Hugo Chavez, 58, is one of the most visible leaders in Latin America. His regime forms the linchpin of an alliance from Iran to Cuba against U.S. policies. Since coming to power on a platform to help the poor, he has won a series of referendums, including one that allows unlimited presidential terms. He remains popular, but faces growing unrest over the nation's lackluster economy -- despite having one of the world's largest oil reserves -- and rampant crime, including one of the highest murder rates in Latin America.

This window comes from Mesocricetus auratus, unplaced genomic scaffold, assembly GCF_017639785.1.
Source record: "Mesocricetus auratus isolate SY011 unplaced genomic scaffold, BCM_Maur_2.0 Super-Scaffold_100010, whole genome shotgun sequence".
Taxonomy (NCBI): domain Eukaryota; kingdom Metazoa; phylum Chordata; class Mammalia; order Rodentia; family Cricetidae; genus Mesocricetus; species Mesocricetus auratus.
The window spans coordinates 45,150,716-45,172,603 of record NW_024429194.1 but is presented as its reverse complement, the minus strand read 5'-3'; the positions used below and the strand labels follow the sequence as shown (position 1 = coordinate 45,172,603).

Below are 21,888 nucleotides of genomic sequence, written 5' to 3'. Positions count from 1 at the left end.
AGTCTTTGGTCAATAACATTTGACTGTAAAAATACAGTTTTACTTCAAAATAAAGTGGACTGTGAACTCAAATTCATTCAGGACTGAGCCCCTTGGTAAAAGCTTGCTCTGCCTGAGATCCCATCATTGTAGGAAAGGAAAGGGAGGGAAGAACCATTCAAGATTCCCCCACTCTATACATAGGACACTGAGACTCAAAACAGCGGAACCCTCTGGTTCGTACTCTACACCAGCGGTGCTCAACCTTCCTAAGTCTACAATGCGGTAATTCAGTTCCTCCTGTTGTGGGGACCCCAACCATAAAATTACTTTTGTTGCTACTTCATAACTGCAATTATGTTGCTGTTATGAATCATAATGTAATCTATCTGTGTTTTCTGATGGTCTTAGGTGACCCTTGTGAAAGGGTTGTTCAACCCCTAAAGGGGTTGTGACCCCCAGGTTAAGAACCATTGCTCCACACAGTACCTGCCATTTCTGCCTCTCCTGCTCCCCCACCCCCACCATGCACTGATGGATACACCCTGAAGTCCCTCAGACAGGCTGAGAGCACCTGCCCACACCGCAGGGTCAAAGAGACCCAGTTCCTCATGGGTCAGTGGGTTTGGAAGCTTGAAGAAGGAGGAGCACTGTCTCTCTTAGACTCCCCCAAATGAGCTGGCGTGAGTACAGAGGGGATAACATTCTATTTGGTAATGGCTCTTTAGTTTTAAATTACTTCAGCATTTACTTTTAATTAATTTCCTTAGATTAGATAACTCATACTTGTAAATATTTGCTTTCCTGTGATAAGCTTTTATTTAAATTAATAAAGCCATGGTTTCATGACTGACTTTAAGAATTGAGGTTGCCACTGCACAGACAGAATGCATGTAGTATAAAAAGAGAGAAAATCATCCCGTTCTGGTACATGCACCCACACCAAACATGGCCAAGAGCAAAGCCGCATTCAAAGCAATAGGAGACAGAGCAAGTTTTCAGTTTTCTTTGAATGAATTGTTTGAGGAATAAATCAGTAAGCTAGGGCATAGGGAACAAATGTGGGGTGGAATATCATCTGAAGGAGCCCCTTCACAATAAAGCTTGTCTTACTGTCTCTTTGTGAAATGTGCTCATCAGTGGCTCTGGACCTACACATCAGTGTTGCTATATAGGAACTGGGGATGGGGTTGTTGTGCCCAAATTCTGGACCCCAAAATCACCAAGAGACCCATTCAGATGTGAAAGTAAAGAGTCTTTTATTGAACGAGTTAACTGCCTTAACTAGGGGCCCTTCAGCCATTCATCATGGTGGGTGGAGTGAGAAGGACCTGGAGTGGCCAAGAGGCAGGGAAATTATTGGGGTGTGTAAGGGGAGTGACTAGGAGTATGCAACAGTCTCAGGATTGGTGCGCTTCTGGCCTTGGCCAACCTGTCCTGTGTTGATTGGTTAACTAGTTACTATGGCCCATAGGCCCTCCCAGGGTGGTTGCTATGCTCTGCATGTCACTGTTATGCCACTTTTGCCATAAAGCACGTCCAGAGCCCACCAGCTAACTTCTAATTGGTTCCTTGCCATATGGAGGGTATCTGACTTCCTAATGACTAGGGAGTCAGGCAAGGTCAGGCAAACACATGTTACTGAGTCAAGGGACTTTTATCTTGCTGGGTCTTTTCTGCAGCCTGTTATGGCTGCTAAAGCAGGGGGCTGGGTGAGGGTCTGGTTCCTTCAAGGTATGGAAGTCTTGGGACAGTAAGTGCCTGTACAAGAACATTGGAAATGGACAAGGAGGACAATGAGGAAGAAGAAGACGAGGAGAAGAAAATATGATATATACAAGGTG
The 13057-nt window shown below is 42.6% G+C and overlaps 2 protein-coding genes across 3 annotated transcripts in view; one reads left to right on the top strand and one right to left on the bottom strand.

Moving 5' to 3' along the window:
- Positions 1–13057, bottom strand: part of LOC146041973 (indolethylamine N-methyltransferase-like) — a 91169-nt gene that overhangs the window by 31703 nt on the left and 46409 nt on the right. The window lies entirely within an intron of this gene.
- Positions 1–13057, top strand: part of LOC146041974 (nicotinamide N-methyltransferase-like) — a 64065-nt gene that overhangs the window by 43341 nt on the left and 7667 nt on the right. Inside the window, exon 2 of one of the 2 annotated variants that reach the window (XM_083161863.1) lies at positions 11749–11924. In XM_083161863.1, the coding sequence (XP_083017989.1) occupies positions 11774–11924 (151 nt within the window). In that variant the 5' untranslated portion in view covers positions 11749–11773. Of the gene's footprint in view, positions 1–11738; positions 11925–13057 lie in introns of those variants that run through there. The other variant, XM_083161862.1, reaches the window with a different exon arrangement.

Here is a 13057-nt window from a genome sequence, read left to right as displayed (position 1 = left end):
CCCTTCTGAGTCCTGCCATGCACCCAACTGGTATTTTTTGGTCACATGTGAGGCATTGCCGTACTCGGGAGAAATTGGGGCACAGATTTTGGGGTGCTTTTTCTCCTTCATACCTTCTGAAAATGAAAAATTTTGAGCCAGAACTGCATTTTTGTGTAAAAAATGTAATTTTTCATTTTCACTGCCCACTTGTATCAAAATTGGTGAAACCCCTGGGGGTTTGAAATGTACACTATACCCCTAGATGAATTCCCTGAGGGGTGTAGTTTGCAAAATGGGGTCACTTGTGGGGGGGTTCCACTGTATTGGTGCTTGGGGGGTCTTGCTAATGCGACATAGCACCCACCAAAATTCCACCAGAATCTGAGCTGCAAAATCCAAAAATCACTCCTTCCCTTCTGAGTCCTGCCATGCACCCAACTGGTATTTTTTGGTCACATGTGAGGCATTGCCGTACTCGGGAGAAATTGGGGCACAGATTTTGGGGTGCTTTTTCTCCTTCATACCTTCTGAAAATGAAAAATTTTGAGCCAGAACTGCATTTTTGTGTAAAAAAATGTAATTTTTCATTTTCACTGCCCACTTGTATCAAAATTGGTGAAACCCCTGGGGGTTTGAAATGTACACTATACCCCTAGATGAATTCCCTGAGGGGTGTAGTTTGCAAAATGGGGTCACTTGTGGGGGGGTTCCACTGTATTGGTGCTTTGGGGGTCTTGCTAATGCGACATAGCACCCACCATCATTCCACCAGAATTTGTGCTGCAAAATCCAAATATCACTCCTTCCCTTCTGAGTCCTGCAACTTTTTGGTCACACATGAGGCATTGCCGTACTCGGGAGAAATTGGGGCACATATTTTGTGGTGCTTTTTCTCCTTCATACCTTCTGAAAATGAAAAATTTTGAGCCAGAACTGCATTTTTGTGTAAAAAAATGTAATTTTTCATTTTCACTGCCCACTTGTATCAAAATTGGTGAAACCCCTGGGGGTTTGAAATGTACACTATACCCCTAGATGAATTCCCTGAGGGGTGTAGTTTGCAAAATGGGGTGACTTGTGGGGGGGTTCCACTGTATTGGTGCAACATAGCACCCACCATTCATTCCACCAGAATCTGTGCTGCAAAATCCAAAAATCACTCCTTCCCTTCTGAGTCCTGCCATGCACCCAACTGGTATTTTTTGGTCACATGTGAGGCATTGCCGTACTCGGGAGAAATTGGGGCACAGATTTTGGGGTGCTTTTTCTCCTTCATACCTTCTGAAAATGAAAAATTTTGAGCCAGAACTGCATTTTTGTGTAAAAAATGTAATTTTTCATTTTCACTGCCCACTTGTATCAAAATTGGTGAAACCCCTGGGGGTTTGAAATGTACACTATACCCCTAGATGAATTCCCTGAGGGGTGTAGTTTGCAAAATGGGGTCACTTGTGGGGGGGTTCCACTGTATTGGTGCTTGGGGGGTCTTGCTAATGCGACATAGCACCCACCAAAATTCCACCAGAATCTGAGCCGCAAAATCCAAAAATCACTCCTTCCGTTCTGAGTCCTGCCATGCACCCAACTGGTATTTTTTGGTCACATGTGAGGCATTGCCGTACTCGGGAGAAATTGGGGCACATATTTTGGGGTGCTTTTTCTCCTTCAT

Henrique Capriles, 40, who has served as legislator, mayor and governor, said he would follow the Brazilian model of business-friendly policies to expand the economy, coupled with social programs to help the poor. He has hammered away at government inefficiencies and mismanagement, and focused on runaway crime, high on the agenda of every Venezuelan. He has made inroads by pledging solutions to everyday problems such as crime, blackouts, corruption and poorly run public services.